WASHINGTON, D.C. – A businessman who paid bribes to a member of the U.S. House of Representatives has pleaded guilty to a two-count criminal information charging him with conspiracy to commit bribery and the payment of bribes to a public official, Assistant Attorney General Alice S. Fisher of the Criminal Division and U.S. Attorney Chuck Rosenberg of the Eastern District of Virginia announced today.
Vernon L. Jackson, 53, of Louisville, Kentucky, entered his plea earlier today in U.S. District Court in Alexandria, Virginia before the Honorable T.S. Ellis, III. Jackson faces up to 20 years in prison and a fine of up to $500,000, under the terms of the plea agreement. As part of his plea, Jackson has agreed to cooperate with law enforcement officials in an ongoing probe of public corruption related to telecommunications deals in Africa and elsewhere.
According to the criminal information, from 1998 through the present, Jackson has been the Chairman and CEO of iGate, Incorporated, a Kentucky firm focused on developing technology which is designed to transmit data, audio, and video communications over copper wire. In his plea today, Jackson admits that in approximately 2000, he was introduced to a member of the U.S. House of Representatives (Representative A), who was active in promoting U.S. trade and business in Africa. Representative A then provided official assistance to Jackson in persuading the U.S. Army to test iGate’s broadband two-way technology and other iGate products. Representative A’s official assistance led to the placement of iGate on the U.S. General Services Administration (GSA) schedule, making iGate products eligible for use in various federal contracts. Ultimately, iGate’s products were used by the U.S. Army at Fort Stewart, Georgia.
Jackson further admits that in early 2001, Representative A told him that Representative A would not continue to provide official assistance to Jackson’s company, iGate, unless Jackson agreed to pay a nominee company ostensibly maintained in the names of Representative A’s spouse and children. Jackson agreed and signed a consulting services agreement committing iGate to pay the nominee company various things of value, thereby concealing Jackson’s payments in exchange for Representative A’s performance of official acts in furtherance of iGate’s business in Africa and elsewhere, including, but not limited to: a) monthly payments of $7,500; b) a percentage of iGate’s gross sales; c) a percentage of capital investments raised for iGate; and d) options for iGate stock.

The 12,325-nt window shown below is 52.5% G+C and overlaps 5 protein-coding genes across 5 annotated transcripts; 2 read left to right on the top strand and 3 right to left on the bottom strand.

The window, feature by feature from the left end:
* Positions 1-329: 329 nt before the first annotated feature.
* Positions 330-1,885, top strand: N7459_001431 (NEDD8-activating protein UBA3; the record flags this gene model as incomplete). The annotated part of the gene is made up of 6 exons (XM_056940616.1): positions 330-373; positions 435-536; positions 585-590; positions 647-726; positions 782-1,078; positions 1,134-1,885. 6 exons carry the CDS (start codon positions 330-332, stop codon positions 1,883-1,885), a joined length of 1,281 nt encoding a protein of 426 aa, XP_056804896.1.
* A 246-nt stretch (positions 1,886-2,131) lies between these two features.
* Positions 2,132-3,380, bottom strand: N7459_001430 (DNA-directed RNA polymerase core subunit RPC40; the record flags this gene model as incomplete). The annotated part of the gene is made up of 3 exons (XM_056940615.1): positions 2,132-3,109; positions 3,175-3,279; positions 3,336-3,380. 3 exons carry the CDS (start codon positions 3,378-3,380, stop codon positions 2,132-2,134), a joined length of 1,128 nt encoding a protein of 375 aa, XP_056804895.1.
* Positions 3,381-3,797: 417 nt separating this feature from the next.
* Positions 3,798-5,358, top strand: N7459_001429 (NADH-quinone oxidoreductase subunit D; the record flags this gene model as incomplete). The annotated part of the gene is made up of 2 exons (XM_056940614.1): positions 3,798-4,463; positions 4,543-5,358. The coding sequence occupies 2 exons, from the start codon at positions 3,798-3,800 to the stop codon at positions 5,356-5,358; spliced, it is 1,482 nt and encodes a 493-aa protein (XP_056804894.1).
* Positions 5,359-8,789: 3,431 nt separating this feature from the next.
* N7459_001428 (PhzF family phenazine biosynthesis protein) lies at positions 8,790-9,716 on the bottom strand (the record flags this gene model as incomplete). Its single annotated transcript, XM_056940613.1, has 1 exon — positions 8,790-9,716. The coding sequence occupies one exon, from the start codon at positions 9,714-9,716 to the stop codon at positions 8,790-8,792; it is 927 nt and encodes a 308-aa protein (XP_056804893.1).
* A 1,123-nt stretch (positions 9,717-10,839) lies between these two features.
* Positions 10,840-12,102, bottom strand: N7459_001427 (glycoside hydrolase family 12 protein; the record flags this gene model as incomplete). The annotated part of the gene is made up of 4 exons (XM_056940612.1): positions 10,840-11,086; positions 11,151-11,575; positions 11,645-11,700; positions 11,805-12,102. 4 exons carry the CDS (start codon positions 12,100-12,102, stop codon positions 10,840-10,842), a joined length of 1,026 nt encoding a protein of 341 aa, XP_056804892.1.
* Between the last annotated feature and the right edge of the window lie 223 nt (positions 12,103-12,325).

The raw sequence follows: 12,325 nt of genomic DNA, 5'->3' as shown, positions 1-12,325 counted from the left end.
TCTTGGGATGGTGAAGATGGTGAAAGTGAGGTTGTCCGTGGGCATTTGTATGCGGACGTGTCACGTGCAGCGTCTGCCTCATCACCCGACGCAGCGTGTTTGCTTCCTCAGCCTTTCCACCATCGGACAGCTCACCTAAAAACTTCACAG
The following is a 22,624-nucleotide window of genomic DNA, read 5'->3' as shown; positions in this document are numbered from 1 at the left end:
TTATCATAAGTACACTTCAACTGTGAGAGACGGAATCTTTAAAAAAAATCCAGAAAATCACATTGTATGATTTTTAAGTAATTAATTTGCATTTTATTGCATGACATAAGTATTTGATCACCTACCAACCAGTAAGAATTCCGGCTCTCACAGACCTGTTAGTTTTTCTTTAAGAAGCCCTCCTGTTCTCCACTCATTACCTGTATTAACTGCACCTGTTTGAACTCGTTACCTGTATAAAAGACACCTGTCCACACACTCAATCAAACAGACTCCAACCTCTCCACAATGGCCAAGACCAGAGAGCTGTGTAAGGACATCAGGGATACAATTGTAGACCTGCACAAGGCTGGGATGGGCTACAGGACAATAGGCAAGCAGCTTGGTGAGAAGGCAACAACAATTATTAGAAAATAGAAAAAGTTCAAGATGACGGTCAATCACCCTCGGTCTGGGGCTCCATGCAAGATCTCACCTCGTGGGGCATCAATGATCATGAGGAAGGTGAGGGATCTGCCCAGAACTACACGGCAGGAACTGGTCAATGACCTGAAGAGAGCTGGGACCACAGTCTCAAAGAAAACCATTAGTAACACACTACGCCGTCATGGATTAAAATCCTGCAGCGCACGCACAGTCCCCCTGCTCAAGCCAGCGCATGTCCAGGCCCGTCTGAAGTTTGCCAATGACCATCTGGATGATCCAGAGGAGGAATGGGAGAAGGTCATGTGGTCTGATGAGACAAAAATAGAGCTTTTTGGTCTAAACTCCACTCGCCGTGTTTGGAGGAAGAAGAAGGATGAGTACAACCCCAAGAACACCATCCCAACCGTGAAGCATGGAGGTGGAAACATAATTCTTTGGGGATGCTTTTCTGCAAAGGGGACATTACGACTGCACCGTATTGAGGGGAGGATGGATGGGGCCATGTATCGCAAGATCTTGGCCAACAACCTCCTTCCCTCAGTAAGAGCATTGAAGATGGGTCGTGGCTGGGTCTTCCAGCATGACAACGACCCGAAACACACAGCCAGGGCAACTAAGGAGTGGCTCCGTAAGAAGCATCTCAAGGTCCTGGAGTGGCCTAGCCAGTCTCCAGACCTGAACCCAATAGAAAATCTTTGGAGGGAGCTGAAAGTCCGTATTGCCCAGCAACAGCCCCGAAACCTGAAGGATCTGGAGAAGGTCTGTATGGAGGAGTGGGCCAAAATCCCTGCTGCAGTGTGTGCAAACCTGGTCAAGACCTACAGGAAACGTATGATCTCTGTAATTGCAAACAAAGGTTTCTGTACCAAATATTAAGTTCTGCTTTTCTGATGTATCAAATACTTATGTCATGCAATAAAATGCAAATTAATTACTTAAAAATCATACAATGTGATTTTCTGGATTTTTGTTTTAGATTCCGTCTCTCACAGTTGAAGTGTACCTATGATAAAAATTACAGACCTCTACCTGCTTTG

In his plea, Jackson admits that he caused over $400,000 to be paid to Representative A’s nominee company and that the consulting services agreement was designed to conceal the illegal nature of the payments demanded by Representative A. In return for the agreement to pay things of value, Representative A agreed to perform numerous official acts in furtherance of iGate’s business, including, but not limited to: efforts to influence high-ranking officials in Nigeria, Ghana, Cameroon and elsewhere through official correspondence and in-person meetings; travel to those countries to facilitate these meetings; and meetings with personnel of the Export-Import Bank of the United States, the official export credit agency of the United States, in order to facilitate potential financing for iGate business deals in those countries.
“According to his plea, Vernon Jackson got favorable treatment from a Congressman because he paid for it,” said Alice S. Fisher of the Criminal Division. “Public corruption is not a victimless crime – all of us lose when people believe public officials can be brought. Those who conspire with elected officials to subvert the integrity of our government will be prosecuted.”
“Public corruption significantly undermines confidence in our government institutions,” said Chuck Rosenberg, United States Attorney for the Eastern District of Virginia. “Those that pay bribes in return for favorable treatment, and public officials who corruptly trade on their office and line their own pockets do so at great risk, because we will pursue these cases relentlessly.”
The case is being prosecuted by Mark D. Lytle and Rebeca Bellows, Assistant United States Attorneys, Eastern District of Virginia and Special Assistant U.S. Attorney Michael K. Atkinson of the Fraud Section of the Criminal Division at the U.S. Department of Justice, Washington. The case is being investigated by the Federal Bureau of Investigation.